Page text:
Lilian, a thirteen-year-old factory worker in an industrialising town plagued by a serial killer, can see an invisible affliction within other people. When her search for her missing best friend ends with a confrontation with a demon — and learning that the affliction turns humans into demons — another demon named Lucian saves her life and promises answers. Her first clue is that demons are responsible for the many murders. Unfortunately, Lilian’s new lead has problems of his own — Demon Hunters, who claim Lucian is the serial killer and who see Lilian as an accessory.
Night Demon tells a claustrophobic gaslamp fantasy and horror story with a dark fantasy twist and edge-of-your-seat suspense. If you’re a fan of classic American and British horror fiction but also like dark fantasy world-building and epic fights, you’re in for a treat.
What can you expect from reading Night Demon?
- A strong female lead discovers that she needs to confront her mortality as well as her morality.
- Language magic called Elilim, based on proto-indo-european, Mycenean and proto-Semitic languages.
- Set in Victorian times and written in the King’s English, a classic gaslamp fantasy British horror fiction atmosphere.
- Classic strong prose, but that doesn’t take away tempo.
- Demons and Vampires with compelling and terrifying worldbuilding and lore behind them
- Inspired by deep Saxon ghostly folklore.
- Terrifyingly brooding, doom impendent and action-packed story structure that will never bore!
Night Demon Excerpt from Chapter 11 by Stephen Wolberius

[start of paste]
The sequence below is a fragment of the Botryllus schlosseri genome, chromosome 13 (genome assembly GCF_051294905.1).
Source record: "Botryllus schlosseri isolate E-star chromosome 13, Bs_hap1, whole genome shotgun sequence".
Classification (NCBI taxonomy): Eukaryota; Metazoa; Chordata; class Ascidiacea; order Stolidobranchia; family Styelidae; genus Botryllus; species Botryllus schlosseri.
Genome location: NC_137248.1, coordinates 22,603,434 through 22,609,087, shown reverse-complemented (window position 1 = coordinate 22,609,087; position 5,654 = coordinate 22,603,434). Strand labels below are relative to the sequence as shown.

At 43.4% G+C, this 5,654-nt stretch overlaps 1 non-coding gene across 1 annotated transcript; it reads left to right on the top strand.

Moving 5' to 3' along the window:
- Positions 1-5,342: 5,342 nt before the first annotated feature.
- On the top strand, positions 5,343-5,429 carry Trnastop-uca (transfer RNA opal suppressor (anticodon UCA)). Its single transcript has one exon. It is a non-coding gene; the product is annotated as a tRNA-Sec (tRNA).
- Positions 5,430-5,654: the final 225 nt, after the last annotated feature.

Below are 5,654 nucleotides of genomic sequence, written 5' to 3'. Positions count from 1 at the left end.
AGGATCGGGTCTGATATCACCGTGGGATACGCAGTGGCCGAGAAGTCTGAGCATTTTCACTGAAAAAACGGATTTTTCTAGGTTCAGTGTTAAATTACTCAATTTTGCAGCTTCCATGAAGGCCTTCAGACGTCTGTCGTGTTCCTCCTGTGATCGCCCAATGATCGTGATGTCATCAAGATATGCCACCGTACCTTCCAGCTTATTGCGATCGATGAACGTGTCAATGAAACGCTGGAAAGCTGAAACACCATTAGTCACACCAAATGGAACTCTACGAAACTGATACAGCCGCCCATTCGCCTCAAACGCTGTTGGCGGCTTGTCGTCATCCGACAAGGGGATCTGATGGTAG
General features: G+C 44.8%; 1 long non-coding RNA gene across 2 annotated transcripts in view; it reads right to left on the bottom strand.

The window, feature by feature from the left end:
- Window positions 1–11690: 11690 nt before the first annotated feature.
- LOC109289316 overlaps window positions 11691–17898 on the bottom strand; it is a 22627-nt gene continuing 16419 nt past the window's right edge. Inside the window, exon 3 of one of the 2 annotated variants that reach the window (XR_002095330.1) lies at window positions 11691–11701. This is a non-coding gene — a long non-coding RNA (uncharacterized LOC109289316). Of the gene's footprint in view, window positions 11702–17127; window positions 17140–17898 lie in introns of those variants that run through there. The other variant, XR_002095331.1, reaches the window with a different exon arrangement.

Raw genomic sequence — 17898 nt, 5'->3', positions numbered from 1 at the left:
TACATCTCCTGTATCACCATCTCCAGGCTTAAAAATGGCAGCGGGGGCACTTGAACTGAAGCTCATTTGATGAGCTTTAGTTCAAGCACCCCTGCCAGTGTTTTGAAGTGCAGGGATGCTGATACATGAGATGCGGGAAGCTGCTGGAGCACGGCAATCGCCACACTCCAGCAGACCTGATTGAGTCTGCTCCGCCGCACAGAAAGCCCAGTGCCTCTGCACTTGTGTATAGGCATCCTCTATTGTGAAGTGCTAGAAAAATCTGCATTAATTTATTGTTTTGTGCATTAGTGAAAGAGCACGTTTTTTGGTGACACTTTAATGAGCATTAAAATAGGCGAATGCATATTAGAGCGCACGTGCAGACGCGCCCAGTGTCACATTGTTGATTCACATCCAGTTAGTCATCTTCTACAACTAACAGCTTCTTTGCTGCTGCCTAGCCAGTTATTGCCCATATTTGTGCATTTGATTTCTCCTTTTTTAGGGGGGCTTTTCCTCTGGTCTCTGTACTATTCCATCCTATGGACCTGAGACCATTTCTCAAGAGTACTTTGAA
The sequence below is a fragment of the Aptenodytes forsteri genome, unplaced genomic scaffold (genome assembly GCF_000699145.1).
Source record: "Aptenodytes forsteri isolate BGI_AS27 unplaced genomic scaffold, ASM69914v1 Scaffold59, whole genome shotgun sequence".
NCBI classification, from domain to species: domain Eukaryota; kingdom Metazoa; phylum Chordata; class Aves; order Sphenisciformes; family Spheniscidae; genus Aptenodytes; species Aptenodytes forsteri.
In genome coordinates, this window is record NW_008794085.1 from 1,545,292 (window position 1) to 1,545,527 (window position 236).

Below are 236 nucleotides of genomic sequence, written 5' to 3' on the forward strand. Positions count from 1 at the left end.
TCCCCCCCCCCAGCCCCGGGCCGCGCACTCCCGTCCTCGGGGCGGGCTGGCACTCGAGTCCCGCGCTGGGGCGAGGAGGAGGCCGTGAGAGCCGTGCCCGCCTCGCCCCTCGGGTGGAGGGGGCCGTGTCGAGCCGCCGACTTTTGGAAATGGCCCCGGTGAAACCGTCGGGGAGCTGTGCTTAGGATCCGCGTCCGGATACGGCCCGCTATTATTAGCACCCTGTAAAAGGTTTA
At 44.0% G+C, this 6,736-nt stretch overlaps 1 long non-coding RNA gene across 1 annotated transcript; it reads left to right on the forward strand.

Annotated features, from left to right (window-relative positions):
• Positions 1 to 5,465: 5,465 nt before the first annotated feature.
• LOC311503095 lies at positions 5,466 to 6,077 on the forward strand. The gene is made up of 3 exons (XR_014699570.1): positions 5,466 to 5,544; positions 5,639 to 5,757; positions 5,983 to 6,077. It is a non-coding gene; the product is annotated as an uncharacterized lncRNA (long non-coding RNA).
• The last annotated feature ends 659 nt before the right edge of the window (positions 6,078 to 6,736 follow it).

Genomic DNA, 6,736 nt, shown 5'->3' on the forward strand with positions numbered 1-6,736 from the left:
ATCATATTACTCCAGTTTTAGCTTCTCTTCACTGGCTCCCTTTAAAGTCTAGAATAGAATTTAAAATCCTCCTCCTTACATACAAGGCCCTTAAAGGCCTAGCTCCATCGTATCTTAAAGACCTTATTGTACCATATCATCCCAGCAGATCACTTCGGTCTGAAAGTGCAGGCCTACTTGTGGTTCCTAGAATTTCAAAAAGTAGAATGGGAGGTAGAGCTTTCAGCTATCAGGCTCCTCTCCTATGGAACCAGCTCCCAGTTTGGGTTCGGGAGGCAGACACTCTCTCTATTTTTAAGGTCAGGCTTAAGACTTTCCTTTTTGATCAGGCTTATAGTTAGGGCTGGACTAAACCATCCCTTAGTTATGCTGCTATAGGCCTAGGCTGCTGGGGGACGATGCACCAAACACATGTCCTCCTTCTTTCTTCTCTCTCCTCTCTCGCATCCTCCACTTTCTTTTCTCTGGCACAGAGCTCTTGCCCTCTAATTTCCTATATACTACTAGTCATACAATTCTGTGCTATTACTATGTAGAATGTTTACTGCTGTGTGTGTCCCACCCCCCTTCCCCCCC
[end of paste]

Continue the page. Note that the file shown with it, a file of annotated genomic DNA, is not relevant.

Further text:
She considered trying to make a run for it anyway until the unlit streetlamps to her left and right ignited.
The next set of streetlamps lit up, and so did the next and the next until the stalker stood bathed in light — the lamps burned with such intensity that he shielded his eyes with an arm.
All the lights except those next to him flickered and extinguished, basting the road in darkness, but then they all shone anew with even greater brightness.
There stood the Lamplighter between Lilian and the stalker. He basked in light pale as snow and held his rodded wick to his side, which bore a smouldering ember at its tip. He made no sound, and even his black robe, which swayed gently and touched the snow at his feet, did so in serene stillness.
The stalker stood as if frozen shut, one foot still in front of the other and in the middle of making a step before he turned and ran the way he came. The lights flickered, and with the third flicker, the Lamplighter, too, was gone. The lights remained out after that, and Lilian remained alone with nought but the mist’s embrace.